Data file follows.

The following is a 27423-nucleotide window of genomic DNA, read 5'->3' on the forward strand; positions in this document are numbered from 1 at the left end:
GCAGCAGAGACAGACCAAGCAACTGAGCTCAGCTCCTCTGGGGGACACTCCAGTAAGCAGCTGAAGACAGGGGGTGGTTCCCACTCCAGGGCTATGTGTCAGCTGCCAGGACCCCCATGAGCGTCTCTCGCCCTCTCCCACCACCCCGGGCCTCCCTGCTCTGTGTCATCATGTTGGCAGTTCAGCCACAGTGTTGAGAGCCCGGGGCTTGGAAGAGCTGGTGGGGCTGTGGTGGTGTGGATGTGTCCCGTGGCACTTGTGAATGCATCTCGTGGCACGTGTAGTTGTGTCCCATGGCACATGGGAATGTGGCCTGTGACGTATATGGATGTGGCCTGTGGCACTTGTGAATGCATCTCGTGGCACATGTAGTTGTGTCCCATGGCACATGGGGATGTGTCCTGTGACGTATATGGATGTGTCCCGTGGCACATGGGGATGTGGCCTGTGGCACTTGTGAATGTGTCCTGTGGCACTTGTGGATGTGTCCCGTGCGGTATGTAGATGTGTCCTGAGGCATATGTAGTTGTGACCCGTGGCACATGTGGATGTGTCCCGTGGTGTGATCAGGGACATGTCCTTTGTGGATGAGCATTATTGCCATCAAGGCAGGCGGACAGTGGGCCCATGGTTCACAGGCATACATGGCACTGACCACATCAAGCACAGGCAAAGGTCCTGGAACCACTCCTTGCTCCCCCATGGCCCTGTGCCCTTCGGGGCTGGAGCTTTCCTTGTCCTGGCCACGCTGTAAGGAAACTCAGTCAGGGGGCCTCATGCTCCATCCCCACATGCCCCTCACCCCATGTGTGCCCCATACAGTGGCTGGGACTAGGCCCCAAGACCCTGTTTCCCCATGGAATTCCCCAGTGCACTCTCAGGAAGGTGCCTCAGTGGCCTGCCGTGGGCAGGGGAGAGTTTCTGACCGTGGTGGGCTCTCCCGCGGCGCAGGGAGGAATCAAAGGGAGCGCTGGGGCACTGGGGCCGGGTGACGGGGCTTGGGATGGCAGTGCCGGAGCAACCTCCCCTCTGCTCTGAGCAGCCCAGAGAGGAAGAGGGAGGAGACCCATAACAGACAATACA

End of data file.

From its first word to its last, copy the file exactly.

The following is a 27423-nucleotide window of genomic DNA, read 5'->3' on the forward strand; positions in this document are numbered from 1 at the left end:
GCAGCAGAGACAGACCAAGCAACTGAGCTCAGCTCCTCTGGGGGACACTCCAGTAAGCAGCTGAAGACAGGGGGTGGTTCCCACTCCAGGGCTATGTGTCAGCTGCCAGGACCCCCATGAGCGTCTCTCGCCCTCTCCCACCACCCCGGGCCTCCCTGCTCTGTGTCATCATGTTGGCAGTTCAGCCACAGTGTTGAGAGCCCGGGGCTTGGAAGAGCTGGTGGGGCTGTGGTGGTGTGGATGTGTCCCGTGGCACTTGTGAATGCATCTCGTGGCACGTGTAGTTGTGTCCCATGGCACATGGGAATGTGGCCTGTGACGTATATGGATGTGGCCTGTGGCACTTGTGAATGCATCTCGTGGCACATGTAGTTGTGTCCCATGGCACATGGGGATGTGTCCTGTGACGTATATGGATGTGTCCCGTGGCACATGGGGATGTGGCCTGTGGCACTTGTGAATGTGTCCTGTGGCACTTGTGGATGTGTCCCGTGCGGTATGTAGATGTGTCCTGAGGCATATGTAGTTGTGACCCGTGGCACATGTGGATGTGTCCCGTGGTGTGATCAGGGACATGTCCTTTGTGGATGAGCATTATTGCCATCAAGGCAGGCGGACAGTGGGCCCATGGTTCACAGGCATACATGGCACTGACCACATCAAGCACAGGCAAAGGTCCTGGAACCACTCCTTGCTCCCCCATGGCCCTGTGCCCTTCGGGGCTGGAGCTTTCCTTGTCCTGGCCACGCTGTAAGGAAACTCAGTCAGGGGGCCTCATGCTCCATCCCCACATGCCCCTCACCCCATGTGTGCCCCATACAGTGGCTGGGACTAGGCCCCAAGACCCTGTTTCCCCATGGAATTCCCCAGTGCACTCTCAGGAAGGTGCCTCAGTGGCCTGCCGTGGGCAGGGGAGAGTTTCTGACCGTGGTGGGCTCTCCCGCGGCGCAGGGAGGAATCAAAGGGAGCGCTGGGGCACTGGGGCCGGGTGACGGGGCTTGGGATGGCAGTGCCGGAGCAACCTCCCCTCTGCTCTGAGCAGCCCAGAGAGGAAGAGGGAGGAGACCCATAACAGACAATACA